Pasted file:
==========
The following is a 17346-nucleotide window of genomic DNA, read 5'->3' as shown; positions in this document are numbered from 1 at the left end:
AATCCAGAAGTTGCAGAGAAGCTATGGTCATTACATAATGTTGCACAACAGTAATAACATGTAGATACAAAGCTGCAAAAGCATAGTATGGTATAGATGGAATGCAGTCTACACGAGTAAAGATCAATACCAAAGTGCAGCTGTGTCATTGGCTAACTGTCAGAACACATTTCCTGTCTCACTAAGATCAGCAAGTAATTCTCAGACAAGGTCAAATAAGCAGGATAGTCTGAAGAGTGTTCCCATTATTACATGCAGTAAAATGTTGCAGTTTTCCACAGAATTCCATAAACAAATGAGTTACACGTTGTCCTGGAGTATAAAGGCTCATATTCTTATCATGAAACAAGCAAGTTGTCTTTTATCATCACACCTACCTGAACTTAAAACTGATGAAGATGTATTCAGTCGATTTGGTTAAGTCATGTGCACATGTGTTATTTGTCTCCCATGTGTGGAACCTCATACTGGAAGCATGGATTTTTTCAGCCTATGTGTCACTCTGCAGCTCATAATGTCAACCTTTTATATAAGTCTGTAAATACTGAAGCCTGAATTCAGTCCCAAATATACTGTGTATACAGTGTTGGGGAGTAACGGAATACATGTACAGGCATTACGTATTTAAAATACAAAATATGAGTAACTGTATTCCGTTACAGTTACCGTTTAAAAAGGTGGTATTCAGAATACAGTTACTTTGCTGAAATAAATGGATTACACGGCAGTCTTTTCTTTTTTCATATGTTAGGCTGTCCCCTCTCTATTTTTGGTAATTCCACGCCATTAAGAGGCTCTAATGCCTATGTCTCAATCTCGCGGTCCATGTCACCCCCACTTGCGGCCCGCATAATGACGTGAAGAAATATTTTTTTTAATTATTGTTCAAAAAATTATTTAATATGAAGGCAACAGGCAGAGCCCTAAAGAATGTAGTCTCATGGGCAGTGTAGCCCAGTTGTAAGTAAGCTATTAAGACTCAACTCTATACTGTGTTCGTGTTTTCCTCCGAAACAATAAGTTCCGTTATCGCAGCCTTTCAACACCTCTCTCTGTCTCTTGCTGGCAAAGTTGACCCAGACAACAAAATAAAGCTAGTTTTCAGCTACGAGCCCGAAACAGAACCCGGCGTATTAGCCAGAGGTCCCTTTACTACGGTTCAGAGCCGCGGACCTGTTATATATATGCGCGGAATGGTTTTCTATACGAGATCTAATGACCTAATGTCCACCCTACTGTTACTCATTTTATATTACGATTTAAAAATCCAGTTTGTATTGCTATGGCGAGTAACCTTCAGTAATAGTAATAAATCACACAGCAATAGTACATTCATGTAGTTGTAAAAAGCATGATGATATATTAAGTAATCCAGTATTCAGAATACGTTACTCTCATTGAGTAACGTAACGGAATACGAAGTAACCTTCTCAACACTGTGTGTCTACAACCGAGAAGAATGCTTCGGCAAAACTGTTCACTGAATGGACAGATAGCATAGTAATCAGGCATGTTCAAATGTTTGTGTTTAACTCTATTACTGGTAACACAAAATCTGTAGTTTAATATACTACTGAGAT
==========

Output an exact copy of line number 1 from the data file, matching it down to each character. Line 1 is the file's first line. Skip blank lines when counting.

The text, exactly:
The following is a 17346-nucleotide window of genomic DNA, read 5'->3' as shown; positions in this document are numbered from 1 at the left end: